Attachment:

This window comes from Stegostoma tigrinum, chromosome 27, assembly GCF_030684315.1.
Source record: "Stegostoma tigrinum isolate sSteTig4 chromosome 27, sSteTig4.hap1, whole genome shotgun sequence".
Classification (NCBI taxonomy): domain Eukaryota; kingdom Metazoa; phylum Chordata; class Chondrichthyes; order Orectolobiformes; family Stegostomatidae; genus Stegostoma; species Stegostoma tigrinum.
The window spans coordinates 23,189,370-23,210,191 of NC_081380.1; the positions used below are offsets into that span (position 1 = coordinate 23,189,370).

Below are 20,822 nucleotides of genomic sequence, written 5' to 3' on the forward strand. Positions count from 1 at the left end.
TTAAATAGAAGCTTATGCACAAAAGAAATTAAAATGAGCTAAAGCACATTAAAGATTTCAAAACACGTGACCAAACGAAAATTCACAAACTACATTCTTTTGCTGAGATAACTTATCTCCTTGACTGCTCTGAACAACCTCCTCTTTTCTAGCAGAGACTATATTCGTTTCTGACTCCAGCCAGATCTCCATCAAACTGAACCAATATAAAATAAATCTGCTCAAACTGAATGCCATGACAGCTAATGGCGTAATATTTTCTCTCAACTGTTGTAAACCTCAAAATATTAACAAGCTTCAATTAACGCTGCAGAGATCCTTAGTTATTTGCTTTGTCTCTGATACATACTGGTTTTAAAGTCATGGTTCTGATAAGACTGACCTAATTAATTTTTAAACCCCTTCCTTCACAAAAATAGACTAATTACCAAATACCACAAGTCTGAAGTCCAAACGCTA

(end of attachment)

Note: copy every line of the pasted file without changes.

This window comes from Stegostoma tigrinum, chromosome 27, assembly GCF_030684315.1.
Source record: "Stegostoma tigrinum isolate sSteTig4 chromosome 27, sSteTig4.hap1, whole genome shotgun sequence".
Classification (NCBI taxonomy): domain Eukaryota; kingdom Metazoa; phylum Chordata; class Chondrichthyes; order Orectolobiformes; family Stegostomatidae; genus Stegostoma; species Stegostoma tigrinum.
The window spans coordinates 23,189,370-23,210,191 of NC_081380.1; the positions used below are offsets into that span (position 1 = coordinate 23,189,370).

Below are 20,822 nucleotides of genomic sequence, written 5' to 3' on the forward strand. Positions count from 1 at the left end.
TTAAATAGAAGCTTATGCACAAAAGAAATTAAAATGAGCTAAAGCACATTAAAGATTTCAAAACACGTGACCAAACGAAAATTCACAAACTACATTCTTTTGCTGAGATAACTTATCTCCTTGACTGCTCTGAACAACCTCCTCTTTTCTAGCAGAGACTATATTCGTTTCTGACTCCAGCCAGATCTCCATCAAACTGAACCAATATAAAATAAATCTGCTCAAACTGAATGCCATGACAGCTAATGGCGTAATATTTTCTCTCAACTGTTGTAAACCTCAAAATATTAACAAGCTTCAATTAACGCTGCAGAGATCCTTAGTTATTTGCTTTGTCTCTGATACATACTGGTTTTAAAGTCATGGTTCTGATAAGACTGACCTAATTAATTTTTAAACCCCTTCCTTCACAAAAATAGACTAATTACCAAATACCACAAGTCTGAAGTCCAAACGCTA